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Geological Setting

The North Atlantic Ocean is undoubtedly one of the most climatically sensitive regions on Earth because the ocean-atmosphere-cryosphere system is prone to mode jumps that are triggered by changes in freshwater delivery to source areas of deepwater formation. During the last glaciation, these abrupt jumps in climate state are manifest by Dansgaard/Oeschger (D/O) cycles and Heinrich Events in ice and marine sediment cores, respectively. Given the paramount importance of the North Atlantic as a driver of global climate change, we propose to drill at nine key locations to extend the study of millennial-scale climate variability over the last few million years. What is the rationale for studying millennial-scale variability in the North Atlantic over the last few million years rather than just the last glacial cycle (recoverable by conventional piston cores)? Determining the long-term evolution of millennial-scale variability in surface temperature, ice sheet dynamics, and thermohaline circulation can provide clues to the mechanisms responsible for abrupt climate change. For example, the average climate state evolved toward generally colder conditions with larger ice sheets during the Pliocene–Pleistocene. This shift was accompanied by a change in the spectral character of climate proxies, from dominantly 41- to 100-k.y. periods between ~920 and 640 ka (Schmieder et al., 2000). Among the numerous questions to be answered are the following:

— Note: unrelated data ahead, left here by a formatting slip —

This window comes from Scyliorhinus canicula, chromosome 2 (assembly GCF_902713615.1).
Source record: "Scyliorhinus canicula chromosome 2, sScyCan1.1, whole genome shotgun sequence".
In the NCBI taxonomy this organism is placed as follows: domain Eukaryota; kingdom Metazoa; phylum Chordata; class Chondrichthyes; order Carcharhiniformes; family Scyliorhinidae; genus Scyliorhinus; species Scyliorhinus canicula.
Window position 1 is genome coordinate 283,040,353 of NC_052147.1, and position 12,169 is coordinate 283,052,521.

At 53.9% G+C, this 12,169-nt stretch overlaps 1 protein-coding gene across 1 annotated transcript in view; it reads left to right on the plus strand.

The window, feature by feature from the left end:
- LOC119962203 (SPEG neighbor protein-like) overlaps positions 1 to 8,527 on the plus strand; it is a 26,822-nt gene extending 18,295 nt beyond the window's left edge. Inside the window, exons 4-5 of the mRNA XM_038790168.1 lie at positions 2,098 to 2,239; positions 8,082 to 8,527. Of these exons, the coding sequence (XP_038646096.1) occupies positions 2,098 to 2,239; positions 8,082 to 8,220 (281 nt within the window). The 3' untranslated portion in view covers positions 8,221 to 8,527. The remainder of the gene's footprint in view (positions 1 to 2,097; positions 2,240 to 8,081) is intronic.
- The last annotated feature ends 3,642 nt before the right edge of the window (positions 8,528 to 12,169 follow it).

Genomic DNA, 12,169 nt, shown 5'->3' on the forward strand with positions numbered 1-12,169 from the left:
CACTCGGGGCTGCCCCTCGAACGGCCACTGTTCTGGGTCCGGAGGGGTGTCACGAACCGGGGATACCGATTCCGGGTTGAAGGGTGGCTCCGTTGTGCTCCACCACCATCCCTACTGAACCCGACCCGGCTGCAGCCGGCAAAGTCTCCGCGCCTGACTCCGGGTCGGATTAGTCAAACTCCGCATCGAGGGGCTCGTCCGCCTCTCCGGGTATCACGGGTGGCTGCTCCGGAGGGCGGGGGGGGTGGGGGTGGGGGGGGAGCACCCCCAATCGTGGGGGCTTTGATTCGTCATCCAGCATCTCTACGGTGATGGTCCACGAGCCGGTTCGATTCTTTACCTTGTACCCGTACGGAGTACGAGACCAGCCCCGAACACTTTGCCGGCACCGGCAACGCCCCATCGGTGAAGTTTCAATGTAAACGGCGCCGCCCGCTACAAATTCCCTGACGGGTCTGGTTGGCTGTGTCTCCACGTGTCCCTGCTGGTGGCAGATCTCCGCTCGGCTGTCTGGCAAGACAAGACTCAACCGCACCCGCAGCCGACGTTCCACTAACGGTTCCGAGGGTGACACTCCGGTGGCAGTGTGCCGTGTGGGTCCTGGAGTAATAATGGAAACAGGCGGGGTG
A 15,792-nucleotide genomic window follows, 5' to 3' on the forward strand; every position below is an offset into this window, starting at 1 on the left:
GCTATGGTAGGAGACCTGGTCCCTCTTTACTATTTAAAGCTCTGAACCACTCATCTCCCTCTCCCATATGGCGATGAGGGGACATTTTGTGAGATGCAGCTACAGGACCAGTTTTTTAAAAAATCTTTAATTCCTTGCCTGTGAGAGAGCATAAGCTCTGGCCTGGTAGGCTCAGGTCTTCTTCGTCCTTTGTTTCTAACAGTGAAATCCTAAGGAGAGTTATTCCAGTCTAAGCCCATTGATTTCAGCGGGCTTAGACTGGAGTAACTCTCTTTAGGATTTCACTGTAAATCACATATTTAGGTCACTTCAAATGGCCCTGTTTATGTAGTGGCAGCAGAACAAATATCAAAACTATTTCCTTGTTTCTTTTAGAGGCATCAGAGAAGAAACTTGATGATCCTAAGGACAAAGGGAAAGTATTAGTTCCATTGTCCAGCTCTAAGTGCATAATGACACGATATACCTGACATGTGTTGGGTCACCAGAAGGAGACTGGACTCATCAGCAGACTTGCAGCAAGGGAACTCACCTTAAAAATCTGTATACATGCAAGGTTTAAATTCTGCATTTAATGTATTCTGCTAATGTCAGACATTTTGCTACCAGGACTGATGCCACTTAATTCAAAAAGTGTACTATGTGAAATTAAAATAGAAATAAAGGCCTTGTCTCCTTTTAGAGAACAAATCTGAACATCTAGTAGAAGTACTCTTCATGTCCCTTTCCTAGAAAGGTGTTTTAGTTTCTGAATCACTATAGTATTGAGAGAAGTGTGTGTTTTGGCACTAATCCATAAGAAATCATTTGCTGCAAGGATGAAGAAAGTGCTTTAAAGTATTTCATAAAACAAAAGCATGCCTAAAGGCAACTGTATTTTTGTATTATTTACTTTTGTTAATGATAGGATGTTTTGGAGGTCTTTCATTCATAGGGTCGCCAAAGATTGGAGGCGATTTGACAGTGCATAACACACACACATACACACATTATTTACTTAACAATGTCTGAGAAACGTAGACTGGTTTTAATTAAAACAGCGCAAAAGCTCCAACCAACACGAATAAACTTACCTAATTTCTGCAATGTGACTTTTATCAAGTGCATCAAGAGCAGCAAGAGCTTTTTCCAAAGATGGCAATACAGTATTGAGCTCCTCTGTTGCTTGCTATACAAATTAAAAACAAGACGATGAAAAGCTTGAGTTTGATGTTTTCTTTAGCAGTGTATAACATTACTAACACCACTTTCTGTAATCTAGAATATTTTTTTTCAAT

• When did "Heinrich Events" first appear in the sedimentary record of the North Atlantic?
• Are they restricted to the "100-k.y. world" when ice volume increased substantially?

Seismic Studies/Site Survey Data

Seismic data for positioning the Eirik Drift (LAB) sites and southern Gardar Drift (GAR) sites were collected during the Knorr KN166-14 cruise (principal investigator: Greg Mountain) in summer 2002. Seismic reflection profiles were collected with Lamont-Doherty's portable high-resolution acquisition system. This comprised a Price 135 standard cubic feet per minute compressor, two 45 in3 generator injector air guns depth-controlled at 2.5 m and fired every 12.5 m along track, a 48-channel, 600 m solid Innovative Transducers Inc. streamer, also depth-controlled at 2.5 m, and on-board recording based on an OYO Instruments Data Acquisition System-1 and additional software for gunfire control and 1 ms sampling. Onboard as well as more elaborate onshore seismic processing was performed using Landmark's Promax software. A cruise of the Hudson in August 2001 (principal investigator: David Piper) obtained seismic reflection lines for Orphan Knoll (ORPH) proposed Sites ORPH2A and ORPH3A using a Huntec deep-towed sparker system augmented by single-channel seismic data (Toews and Piper, 2002).

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